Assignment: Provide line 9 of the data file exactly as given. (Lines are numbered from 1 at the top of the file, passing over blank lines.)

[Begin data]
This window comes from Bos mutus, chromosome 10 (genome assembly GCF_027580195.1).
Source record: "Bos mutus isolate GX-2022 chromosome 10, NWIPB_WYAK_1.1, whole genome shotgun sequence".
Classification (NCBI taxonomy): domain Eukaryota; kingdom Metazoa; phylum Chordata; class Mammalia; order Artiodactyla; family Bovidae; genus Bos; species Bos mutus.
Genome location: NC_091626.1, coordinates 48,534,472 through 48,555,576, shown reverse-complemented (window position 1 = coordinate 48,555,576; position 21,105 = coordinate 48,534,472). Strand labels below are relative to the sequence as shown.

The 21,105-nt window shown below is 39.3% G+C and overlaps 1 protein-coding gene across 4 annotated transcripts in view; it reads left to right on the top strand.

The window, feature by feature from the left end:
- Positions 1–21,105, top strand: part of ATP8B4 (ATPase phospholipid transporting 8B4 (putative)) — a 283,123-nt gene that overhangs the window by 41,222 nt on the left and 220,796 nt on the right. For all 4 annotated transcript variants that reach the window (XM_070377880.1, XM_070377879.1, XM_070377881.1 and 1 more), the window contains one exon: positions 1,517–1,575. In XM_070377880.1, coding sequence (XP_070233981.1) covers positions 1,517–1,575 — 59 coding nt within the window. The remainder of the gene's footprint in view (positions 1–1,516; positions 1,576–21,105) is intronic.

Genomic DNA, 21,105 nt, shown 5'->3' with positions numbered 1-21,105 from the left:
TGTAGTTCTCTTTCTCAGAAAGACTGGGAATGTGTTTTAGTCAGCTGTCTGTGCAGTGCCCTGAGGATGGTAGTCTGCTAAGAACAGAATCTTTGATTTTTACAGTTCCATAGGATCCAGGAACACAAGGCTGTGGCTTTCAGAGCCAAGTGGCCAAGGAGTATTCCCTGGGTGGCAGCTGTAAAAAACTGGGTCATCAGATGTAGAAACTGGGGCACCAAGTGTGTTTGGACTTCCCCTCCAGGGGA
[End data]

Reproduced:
TGTAGTTCTCTTTCTCAGAAAGACTGGGAATGTGTTTTAGTCAGCTGTCTGTGCAGTGCCCTGAGGATGGTAGTCTGCTAAGAACAGAATCTTTGATTTTTACAGTTCCATAGGATCCAGGAACACAAGGCTGTGGCTTTCAGAGCCAAGTGGCCAAGGAGTATTCCCTGGGTGGCAGCTGTAAAAAACTGGGTCATCAGATGTAGAAACTGGGGCACCAAGTGTGTTTGGACTTCCCCTCCAGGGGA